I made a prior thread about taking out a 401k withdrawal (no loan available) to finance 20% down on a house, vs putting 5% down. The "rent vs buy" cost calculator that was linked here was a very helpful tool. Even if I invested the difference, I'm hundreds of thousands of dollars behind if I rent and buying becomes profitable after just 4 years.

Taking $50,000 out of my 401k does not seem so bad. I've got 1x my salary in there at age 33. I know I'll have to maintain increased contributions to catch up, but I truly feel like this is the best course of action and will likely take action very soon to locate a house in a good area hopefully closer to $200k than $250k. I am so uncomfortable with a $1500 house payment, I think this is the only plan that makes much sense for me.

Going to dwell on this idea for a week or so. Thanks again.


If you can't afford the downpayment of purchasing and living in a nice area then why not just wait? Are you being forced out do your landlord wanting to sell? If not, then I would not make it overly complicated. Just start diverting some of the savings to a downpayment fund. If you are sweating over 50k (250 vs. 200) I don't think it is a wise move to stretch to make it happen.

Good luck.
"The stock market [fluctuation], therefore, is noise. A giant distraction from the business of investing.” | -Jack Bogle

LAR
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Re: Rent in safer neighborhood or buy in less safe one?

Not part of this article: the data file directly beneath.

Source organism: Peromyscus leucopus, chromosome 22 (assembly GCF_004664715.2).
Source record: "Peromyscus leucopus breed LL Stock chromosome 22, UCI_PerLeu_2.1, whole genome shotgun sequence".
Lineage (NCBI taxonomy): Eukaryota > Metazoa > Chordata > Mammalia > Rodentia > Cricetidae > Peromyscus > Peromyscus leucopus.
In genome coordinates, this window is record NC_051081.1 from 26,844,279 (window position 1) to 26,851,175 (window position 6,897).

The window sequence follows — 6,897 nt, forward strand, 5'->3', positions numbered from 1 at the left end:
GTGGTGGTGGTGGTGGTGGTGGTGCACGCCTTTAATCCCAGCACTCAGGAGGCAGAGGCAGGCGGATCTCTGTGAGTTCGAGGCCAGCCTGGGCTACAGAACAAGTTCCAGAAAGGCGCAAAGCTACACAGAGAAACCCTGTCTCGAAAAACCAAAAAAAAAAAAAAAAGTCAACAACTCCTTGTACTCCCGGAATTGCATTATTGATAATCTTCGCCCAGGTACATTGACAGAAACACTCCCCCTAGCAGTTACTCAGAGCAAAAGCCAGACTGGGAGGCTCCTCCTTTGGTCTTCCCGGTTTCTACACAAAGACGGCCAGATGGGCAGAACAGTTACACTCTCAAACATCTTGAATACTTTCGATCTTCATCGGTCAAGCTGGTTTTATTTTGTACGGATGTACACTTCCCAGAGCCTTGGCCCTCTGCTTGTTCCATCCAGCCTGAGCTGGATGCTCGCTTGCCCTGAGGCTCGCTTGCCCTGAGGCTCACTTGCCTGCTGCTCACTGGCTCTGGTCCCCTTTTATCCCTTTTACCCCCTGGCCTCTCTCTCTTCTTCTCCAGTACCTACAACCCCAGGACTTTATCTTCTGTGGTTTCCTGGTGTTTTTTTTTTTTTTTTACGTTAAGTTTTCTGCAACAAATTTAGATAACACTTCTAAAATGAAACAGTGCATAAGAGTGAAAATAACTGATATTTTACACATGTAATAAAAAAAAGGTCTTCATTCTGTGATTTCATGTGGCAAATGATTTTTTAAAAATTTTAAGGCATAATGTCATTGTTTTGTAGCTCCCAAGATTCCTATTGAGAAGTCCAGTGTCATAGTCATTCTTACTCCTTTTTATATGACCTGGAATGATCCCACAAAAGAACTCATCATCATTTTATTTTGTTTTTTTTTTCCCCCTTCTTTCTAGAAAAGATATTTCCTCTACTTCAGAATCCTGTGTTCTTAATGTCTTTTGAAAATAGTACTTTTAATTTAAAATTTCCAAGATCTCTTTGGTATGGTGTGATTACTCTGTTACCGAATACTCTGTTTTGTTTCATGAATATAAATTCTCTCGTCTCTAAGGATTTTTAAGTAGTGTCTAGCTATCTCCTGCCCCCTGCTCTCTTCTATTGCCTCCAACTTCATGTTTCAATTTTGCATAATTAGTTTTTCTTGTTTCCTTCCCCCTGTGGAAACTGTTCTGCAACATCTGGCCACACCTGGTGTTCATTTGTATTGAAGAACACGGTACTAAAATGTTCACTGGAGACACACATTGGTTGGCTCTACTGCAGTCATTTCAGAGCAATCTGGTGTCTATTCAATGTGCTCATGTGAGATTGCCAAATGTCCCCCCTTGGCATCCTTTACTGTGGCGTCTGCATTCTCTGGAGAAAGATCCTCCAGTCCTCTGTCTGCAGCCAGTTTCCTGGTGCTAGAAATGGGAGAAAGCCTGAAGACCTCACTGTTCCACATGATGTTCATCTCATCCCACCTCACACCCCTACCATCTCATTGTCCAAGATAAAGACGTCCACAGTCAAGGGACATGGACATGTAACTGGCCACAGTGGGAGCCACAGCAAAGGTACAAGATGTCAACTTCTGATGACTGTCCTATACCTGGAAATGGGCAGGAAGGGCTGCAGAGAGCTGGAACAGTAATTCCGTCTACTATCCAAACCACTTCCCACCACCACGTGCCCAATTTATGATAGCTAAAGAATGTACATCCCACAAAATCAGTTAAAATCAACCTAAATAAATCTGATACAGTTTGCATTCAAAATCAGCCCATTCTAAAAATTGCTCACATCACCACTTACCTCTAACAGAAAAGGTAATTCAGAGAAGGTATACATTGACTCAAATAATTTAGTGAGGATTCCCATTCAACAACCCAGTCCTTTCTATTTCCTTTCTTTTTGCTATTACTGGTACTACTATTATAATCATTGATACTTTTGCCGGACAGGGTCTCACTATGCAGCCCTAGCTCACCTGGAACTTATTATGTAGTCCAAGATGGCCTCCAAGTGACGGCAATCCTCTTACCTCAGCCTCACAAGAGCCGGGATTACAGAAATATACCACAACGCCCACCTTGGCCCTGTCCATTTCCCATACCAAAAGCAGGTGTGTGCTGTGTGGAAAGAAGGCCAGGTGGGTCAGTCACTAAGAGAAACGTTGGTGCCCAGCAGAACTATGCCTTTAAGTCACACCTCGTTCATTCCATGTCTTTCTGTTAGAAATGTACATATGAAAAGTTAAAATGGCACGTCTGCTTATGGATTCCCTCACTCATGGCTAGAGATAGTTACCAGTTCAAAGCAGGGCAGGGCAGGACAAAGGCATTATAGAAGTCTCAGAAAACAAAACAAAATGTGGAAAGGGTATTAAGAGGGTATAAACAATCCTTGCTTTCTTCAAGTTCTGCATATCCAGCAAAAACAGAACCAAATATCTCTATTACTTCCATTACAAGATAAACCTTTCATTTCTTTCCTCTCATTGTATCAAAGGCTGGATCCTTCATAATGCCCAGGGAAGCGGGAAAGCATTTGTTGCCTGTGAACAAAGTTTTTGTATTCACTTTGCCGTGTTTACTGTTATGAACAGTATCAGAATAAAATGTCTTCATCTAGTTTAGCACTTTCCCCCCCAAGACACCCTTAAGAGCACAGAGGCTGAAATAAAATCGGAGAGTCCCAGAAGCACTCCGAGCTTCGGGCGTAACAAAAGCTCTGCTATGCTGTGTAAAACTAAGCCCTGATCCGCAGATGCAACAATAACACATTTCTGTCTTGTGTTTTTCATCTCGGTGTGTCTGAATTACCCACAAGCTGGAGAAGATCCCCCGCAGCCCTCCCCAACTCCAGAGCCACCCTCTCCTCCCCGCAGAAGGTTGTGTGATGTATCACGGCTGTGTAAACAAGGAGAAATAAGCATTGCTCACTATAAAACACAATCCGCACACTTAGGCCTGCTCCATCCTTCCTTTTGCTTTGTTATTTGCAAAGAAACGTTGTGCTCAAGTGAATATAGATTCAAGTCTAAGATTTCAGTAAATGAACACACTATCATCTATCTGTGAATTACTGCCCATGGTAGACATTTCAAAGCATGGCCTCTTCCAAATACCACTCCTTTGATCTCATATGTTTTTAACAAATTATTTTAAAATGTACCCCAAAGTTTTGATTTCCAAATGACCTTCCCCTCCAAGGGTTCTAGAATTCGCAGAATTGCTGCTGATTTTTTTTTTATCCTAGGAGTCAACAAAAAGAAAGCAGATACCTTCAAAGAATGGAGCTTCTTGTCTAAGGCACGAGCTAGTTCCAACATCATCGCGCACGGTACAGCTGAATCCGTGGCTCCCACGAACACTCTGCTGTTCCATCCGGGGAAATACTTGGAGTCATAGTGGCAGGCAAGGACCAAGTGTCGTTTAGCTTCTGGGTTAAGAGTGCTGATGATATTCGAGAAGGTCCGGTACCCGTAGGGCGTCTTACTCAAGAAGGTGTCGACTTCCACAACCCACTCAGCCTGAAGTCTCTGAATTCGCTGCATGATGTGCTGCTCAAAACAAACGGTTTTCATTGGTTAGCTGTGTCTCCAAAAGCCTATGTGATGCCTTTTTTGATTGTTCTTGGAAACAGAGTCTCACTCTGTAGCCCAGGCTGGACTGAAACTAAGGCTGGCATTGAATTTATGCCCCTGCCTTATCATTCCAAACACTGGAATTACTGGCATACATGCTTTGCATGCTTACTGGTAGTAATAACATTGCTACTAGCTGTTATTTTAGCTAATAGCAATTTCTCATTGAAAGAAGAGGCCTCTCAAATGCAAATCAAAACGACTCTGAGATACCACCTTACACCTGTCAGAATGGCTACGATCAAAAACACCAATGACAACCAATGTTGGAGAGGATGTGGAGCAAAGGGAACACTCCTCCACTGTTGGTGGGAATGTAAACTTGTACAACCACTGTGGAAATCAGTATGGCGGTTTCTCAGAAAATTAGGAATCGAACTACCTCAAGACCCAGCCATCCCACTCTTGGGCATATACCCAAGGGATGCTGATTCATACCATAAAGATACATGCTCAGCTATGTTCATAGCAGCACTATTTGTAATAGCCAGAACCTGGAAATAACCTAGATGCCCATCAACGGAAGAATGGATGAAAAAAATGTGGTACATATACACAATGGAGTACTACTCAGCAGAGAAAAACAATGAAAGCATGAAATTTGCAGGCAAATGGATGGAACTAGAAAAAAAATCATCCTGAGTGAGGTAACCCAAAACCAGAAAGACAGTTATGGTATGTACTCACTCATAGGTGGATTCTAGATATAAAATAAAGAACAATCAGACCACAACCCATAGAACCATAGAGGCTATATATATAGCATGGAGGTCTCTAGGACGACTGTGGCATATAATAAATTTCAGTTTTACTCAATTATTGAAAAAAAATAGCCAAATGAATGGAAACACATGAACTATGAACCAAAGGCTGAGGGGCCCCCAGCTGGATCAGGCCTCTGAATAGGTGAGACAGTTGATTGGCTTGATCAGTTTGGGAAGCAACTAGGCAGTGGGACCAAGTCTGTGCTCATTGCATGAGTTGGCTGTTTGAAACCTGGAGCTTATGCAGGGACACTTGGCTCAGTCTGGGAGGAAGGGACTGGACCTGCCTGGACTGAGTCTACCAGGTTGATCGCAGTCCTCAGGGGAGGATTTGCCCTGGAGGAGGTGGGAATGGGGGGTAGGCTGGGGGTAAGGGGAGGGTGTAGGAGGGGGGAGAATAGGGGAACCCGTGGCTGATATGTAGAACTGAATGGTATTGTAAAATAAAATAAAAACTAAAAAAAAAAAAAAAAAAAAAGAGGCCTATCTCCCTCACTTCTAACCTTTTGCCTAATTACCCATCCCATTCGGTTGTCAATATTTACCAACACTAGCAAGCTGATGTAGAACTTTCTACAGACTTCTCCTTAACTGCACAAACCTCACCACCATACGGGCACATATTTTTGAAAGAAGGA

Postby LAR » Mon Jul 17, 2017 1:36 pm

Hold out for a steal of a buy in the better safer more expensive neighborhood. I am sure they still get their fair share of short sales, foreclosures and people that simply want to sell to the first bidder.

kjvmartin
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Re: Rent in safer neighborhood or buy in less safe one?

Postby kjvmartin » Mon Jul 17, 2017 1:39 pm

staythecourse wrote:
kjvmartin wrote: OP HERE: Many great replies and I'm appreciative. Some have been a good reality check. I have been torn between the "old folks" living in the "old neighborhood" who say "no way" and the others who say it'd be snooty to buy a house for $250,000 when you can live much cheaper. My own mother still lives in one of the poorer areas and is bit of a champion of the community, so when I try discuss plans to spend 1/4 million on a house, she thinks it's absurd. There are truly few/no options for us in the 180k range. Everything shot up over $200k.

I made a prior thread about taking out a 401k withdrawal (no loan available) to finance 20% down on a house, vs putting 5% down. The "rent vs buy" cost calculator that was linked here was a very helpful tool. Even if I invested the difference, I'm hundreds of thousands of dollars behind if I rent and buying becomes profitable after just 4 years.